Revenues for our HIV tests during the three months ended December 31, 2009 increased by approximately 51% or $1,000,000 over the same period in 2008.  This was primarily attributable to increased sales in North America, primarily from sales to Inverness of our HIV products which increased by $1,292,000 to $1,833,000, and partially offset by a decrease in sales to Brazil of $374,000.  The increase in R&D contracts and grants was primarily due to revenue our recent NIH grant for Leptospirosis, which was effective as of June 1, 2009.  License and royalty income represents our royalties from Brazil under our 2004 technology transfer and license agreement.
 


Gross Margin:
 
Gross Margin related to Net Product Sales:
 
For the three months ended
                 
 
 
December 31, 2009
   
December 31, 2008
   
$ Change
   
% Change
 
                                 
Gross Margin per Statement of Operations
  $ 1,630,805     $ 615,290     $ 1,015,515       160.05 %
Less:R&D contracts and grants, license and royalties
    423,987       206,141       217,846       105.68 %
Gross Margin from Net Product Sales
  $ 1,206,818     $ 409,149     $ 797,669       194.96 %
 Gross Margin %     38.59  %     18.23  %                
 
 
The increase in our gross margin resulted primarily from increased sales volume and average unit prices as a result of the increased sales to Inverness, which are at higher average unit prices and decreased sales to Africa, which are at lower average unit prices.  The increase in our gross margin in the three months ended December 31, 2009 also includes a decrease of $225,000 in the royalty expense paid to Inverness as partial reimbursement for Inverness’ royalty payments to Bio-Rad Laboratories, Inc. pursuant to Inverness’ HIV-2 sublicense agreement with Bio-Rad.
 

 
28

 


Research and Development:
 
This category includes costs incurred for regulatory approvals, product evaluations and registrations.
 
 
 
For the three months ended
                 
   
December 31, 2009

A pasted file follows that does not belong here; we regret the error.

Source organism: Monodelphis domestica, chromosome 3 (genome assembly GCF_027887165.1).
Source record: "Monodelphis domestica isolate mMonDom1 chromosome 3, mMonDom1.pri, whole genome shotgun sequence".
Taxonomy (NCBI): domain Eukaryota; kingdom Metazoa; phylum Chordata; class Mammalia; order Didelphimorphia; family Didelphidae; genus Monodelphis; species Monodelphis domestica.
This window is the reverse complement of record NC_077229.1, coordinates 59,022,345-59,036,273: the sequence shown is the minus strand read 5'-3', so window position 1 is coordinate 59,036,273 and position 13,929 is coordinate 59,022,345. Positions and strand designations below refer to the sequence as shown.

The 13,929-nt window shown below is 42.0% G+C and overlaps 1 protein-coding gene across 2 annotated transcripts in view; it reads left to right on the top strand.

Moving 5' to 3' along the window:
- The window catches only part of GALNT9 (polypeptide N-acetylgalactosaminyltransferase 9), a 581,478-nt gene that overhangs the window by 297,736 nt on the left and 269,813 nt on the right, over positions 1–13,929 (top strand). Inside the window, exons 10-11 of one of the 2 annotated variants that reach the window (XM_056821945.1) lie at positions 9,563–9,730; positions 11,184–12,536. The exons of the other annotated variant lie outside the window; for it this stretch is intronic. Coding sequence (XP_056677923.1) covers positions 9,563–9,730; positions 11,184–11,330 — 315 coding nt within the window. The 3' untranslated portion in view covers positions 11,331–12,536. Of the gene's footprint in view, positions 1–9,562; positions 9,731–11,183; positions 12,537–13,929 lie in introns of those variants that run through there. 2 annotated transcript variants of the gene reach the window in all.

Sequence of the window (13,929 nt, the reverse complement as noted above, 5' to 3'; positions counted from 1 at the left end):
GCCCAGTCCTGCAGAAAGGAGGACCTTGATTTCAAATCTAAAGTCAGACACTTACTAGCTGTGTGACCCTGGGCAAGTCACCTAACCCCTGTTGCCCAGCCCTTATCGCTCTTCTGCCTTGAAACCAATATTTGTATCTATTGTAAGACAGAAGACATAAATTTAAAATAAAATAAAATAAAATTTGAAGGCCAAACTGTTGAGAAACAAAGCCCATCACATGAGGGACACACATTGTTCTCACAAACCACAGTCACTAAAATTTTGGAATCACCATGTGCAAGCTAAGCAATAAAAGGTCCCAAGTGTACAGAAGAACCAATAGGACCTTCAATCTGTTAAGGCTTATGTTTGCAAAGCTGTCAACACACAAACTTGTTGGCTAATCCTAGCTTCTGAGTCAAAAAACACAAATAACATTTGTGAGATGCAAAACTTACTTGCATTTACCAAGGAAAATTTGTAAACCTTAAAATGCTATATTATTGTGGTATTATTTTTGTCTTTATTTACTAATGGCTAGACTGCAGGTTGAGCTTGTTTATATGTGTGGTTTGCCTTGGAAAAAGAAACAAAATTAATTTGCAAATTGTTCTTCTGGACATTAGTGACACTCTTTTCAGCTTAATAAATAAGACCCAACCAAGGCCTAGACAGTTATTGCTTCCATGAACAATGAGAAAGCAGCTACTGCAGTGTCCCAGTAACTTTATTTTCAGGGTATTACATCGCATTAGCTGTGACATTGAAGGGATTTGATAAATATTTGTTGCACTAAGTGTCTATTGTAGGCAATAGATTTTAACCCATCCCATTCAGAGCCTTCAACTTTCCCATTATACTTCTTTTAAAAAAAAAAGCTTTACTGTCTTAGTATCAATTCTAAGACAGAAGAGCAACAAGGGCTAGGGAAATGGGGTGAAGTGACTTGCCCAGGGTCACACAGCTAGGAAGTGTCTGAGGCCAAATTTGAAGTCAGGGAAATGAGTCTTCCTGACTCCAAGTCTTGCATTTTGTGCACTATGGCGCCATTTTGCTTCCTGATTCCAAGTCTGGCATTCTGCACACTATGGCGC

December 31, 2008
   
$ Change
   
% Change
 
Clinical & Regulatory Affairs:
                               
Wages and related costs
  $ 96,284     $ 67,294     $ 28,990       43.08 %
Consulting
    5,610       2,548       3,062       120.17 %
Share-based compensation
    4,667       -       4,667       100.00 %
Clinical trials
    23,448       -       23,448       100.00 %
Other
    7,852       7,727       125       1.62 %
Total Regulatory
  $ 137,861     $ 77,569     $ 60,292       77.73 %
                                 
R&D Other than Regulatory:
                               
Wages and related costs
  $ 420,088     $ 361,630     $ 58,458       16.17 %
Consulting
    10,646       33,455       (22,809 )     -68.18 %
Share-based compensation
    9,722       9,738       (16 )     -0.16 %
Materials and supplies
    102,491       91,536       10,955       11.97 %
Other
    75,028       78,978       (3,950 )     -5.00 %
Total other than Regulatory
  $ 617,975     $ 575,337     $ 42,638       7.41 %
                                 
Total Research and Development
  $ 755,836     $ 652,906     $ 102,930       15.76 %
 
 
Total expenses for Clinical & Regulatory Affairs for the three months ended December 31, 2009 increased by approximately $60,000 as compared to the same period in 2008.  An increase in compensation in Clinical and Regulatory Affairs of $29,000, was the primary reason for the increase in wages and related costs.  In addition, start up costs for clinical trials of our DPP® oral fluid HIV test also contributed to this increase.
 
Total expenses for R&D Other than Clinical & Regulatory Affairs increased by approximately $43,000 in the three months ended December 31, 2009 as compared with the same period in 2008.  These increases were primarily related to an increase in compensation, materials and supplies related to R&D contracts and grants, partially offset by a reduction in the use of consultants and other expenses.  
 

Selling, General and Administrative Expenses:
 
 Selected expense lines:    For the three months ended              
 
December 31, 2009
   
December 31, 2008
   
$ Change
   
% Change
 
                                 
Wages and related costs
  $ 324,131     $ 257,778     $ 66,353       25.74 %
Consulting
    22,250       45,912       (23,662 )     -51.54 %
Commissons
    15,952       50,894       (34,942 )     -68.66 %
Share-based compensation
    30,414       14,082       16,332       115.98 %
Marketing materials
    5,419       15,831       (10,412 )     -65.77 %
Investor relations
    35,839       11,906       23,933       201.02 %
Legal, accounting and Sox 404 compliance
    123,500       81,562       41,938       51.42 %
Travel, entertainment and trade shows
    13,849       20,730       (6,881 )     -33.19 %
Other
    85,956       122,000       (36,044 )     -29.54 %
Total S, G &A
  $ 657,310     $ 620,695     $ 36,615       5.90